Monday, May 4, 2009

The Math Arcade on Fun Brain

The Math Arcade from Fun Brain is an online board game of mathematics challenges. To finish the game students have to successfully complete twenty-five mathematics challenges. The Math Arcade is designed for use by students in grades one through eight. At the start of the game students indicate their grade level so that the challenges in the Math Arcade are appropriately matched to their abilities.

Applications for Education
The Math Arcade is an activity that students can work on independently in a day or over a series of days. Students can create a password to save their progress and pick up where they left off until they have successfully completed all of the challenges in the Math Arcade.

Kido'z - A Kid-Safe Browser

Kido'z is a kid-safe web browser. Kido'z gives parents the power to select the websites that their children can view. After installing Kido'z, parents set an administrative password and begin specifying the websites that their children see. Unlike some browsers and filters that try to be kid-friendly, Kido'z blocks all links that appear inside the parent-approved websites. If parents are looking for new web content that their children can safely enjoy, Kido'z will offer suggestions based on the age, gender, and native language of the child.

The user interface of Kido'z is designed to be used by children as young as three. Children can navigate Kido'z using kid-friendly icons. Kido'z tries to make content easy to find by dividing it into three categories games, videos, and websites.

If you would like to learn about the technology and design behind Kido'z, TechCrunch has a post about it.

Applications for Education
Kido'z could be a good browser for pre-K through second grade students. Parents, teachers, and child care providers should give Kido'z a try.

Here are some related resources that may be of interest to you:
Ask Kids

Henry Hudson's Maps and Model Ships

This morning through the Google Lat Long Blog I learned about the Henry Hudson 400 Foundation's Google Map. This map has some great resources for history teachers and students. Through the map you can view routes of Hudson's voyages. What could really make the Henry Hudson 400 Foundation's map a good educational resource is the map collection of historical map overlays and stories about the first settlements in Manhattan.

The Google Earth Blog has a short write-up about the 3D models layer utilized in the map.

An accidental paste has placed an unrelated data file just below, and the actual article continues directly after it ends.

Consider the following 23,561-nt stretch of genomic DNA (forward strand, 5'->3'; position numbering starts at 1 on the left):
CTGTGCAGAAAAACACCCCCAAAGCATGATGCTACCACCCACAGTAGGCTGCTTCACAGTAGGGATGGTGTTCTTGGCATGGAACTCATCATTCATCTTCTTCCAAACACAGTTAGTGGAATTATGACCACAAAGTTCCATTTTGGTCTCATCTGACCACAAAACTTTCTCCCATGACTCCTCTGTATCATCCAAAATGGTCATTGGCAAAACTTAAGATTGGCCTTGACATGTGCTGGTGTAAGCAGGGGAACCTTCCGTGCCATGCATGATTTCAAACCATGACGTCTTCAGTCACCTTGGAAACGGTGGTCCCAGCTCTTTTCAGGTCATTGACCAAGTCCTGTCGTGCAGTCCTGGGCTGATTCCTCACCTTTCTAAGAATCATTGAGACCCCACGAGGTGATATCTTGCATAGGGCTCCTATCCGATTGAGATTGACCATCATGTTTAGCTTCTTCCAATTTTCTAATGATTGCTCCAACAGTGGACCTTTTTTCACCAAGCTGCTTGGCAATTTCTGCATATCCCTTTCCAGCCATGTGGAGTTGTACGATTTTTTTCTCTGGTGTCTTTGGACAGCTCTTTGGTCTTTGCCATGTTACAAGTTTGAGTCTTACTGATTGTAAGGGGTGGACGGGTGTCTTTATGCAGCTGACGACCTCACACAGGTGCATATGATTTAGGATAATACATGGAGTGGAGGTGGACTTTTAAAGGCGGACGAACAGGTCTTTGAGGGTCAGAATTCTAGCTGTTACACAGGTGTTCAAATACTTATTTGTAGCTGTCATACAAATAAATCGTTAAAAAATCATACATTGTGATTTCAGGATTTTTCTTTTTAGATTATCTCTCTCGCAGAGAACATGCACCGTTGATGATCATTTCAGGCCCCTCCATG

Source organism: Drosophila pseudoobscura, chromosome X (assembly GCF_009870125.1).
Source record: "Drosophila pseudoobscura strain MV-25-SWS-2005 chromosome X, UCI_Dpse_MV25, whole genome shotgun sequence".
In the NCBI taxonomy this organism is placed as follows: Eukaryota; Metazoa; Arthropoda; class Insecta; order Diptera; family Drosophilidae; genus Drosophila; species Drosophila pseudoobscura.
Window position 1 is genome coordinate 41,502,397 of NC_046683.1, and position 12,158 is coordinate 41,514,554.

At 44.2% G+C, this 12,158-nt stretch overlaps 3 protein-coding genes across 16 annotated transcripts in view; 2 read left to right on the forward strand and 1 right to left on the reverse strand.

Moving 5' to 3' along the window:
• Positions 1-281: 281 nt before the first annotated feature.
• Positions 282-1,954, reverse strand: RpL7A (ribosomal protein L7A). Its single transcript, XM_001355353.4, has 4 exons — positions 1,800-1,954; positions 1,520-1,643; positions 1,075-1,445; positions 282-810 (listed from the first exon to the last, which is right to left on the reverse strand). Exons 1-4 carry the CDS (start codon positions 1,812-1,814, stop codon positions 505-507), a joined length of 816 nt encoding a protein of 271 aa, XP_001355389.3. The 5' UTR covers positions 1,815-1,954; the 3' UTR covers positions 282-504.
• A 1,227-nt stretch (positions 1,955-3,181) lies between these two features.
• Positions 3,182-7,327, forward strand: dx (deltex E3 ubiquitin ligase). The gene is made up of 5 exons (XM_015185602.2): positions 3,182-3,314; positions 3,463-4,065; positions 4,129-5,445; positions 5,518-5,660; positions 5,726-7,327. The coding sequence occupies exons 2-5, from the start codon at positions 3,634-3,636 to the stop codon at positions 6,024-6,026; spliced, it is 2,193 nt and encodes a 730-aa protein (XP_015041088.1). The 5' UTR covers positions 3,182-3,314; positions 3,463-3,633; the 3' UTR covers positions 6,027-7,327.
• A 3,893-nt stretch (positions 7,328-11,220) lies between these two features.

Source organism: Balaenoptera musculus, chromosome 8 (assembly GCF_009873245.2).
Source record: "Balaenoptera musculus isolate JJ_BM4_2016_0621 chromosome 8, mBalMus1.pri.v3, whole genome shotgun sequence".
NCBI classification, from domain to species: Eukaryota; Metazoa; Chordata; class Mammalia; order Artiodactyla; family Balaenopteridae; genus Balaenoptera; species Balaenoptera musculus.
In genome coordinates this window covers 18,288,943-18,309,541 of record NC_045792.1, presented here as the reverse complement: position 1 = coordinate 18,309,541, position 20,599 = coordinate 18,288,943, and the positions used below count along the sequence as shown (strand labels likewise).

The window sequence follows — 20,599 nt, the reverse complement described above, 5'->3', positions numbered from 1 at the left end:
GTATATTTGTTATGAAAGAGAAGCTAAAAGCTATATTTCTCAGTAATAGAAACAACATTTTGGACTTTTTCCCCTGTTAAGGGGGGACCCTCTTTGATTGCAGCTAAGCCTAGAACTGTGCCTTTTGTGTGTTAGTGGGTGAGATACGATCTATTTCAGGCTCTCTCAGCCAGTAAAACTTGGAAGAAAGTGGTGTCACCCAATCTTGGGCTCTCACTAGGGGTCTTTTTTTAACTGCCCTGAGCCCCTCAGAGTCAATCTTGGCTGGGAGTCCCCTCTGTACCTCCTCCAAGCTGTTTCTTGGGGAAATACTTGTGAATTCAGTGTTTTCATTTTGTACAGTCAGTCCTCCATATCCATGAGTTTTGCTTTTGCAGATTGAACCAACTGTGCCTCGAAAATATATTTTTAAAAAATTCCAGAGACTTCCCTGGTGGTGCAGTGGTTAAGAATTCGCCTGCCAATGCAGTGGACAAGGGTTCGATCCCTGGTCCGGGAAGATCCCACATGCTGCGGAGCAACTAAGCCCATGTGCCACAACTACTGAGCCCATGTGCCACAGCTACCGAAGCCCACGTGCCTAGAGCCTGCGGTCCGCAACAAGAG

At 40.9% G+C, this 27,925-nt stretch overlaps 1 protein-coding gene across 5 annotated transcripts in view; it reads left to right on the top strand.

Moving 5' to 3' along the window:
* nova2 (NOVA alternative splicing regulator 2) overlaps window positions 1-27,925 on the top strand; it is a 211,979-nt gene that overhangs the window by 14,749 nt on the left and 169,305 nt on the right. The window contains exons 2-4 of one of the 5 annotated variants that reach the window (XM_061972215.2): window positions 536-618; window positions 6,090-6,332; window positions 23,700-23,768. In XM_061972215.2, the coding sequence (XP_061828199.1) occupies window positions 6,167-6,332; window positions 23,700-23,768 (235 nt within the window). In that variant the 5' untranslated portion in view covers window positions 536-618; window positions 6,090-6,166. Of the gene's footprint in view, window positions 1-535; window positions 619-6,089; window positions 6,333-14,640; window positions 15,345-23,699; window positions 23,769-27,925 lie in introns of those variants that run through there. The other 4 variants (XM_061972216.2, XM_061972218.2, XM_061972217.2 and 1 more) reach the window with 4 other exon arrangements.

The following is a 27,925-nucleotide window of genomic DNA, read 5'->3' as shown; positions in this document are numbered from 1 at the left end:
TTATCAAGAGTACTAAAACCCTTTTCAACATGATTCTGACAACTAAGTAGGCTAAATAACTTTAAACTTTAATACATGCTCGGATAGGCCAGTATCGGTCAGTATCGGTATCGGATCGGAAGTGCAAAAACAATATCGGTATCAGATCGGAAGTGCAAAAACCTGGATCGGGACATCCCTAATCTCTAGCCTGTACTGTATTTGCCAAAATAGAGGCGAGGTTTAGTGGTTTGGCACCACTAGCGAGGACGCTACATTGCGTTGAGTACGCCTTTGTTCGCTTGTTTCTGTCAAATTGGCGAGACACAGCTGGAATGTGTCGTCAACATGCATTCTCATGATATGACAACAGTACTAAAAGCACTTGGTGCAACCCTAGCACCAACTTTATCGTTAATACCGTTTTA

Here are some related resources that may be of interest to you:
History Channel's Guide to the States
Go Back in Time With Google Earth 5.0

Scribble Maps - Easily Type and Draw on Google Maps

Scribble Maps is a fun and useful application for drawing and typing on Google Maps. Using Scribble Maps anyone can draw and type on a map. All of the zoom options and most of the search options available on Google Maps are available when using Scribble Maps. You can zoom in on an area and then type text, draw a circle or a box around an area, you can even doodle stick figures or whatever you like on your map. In the map below you can see my handiwork.

Maps created by using Scribble Maps can be shared via email or embedded into your website as shown above.

Thanks to Google Maps Mania for the link to Scribble Maps.

Applications for Education
Scribble Maps could be a good resource for teachers of geography, history, or current events. Using Scribble Maps students could create a map on which they highlight various sites and include short text descriptions of those places. Scribble Maps could also be used to quickly draw a simple timeline on a map. For example, I might have US History students draw a timeline of westward expansion at the top of a map. The students would then draw lines connecting years to landmarks on the map.

Here are some related resources that may be of interest to you:
Google Lit Trips
Placeopedia - Wikipedia and Google Maps

101 Ways to Teach Geography

Thanks to Noel Jenkins who writes the Digital Geography Blog for sharing this collaborative project started by Tony Cassidy of the Share Geography Blog. The idea of the project is to create a list of 101 ideas for teaching geography. In the slideshow below you will see the first twenty-six ideas. Visit the Share Geography blog to learn about contributing to the list.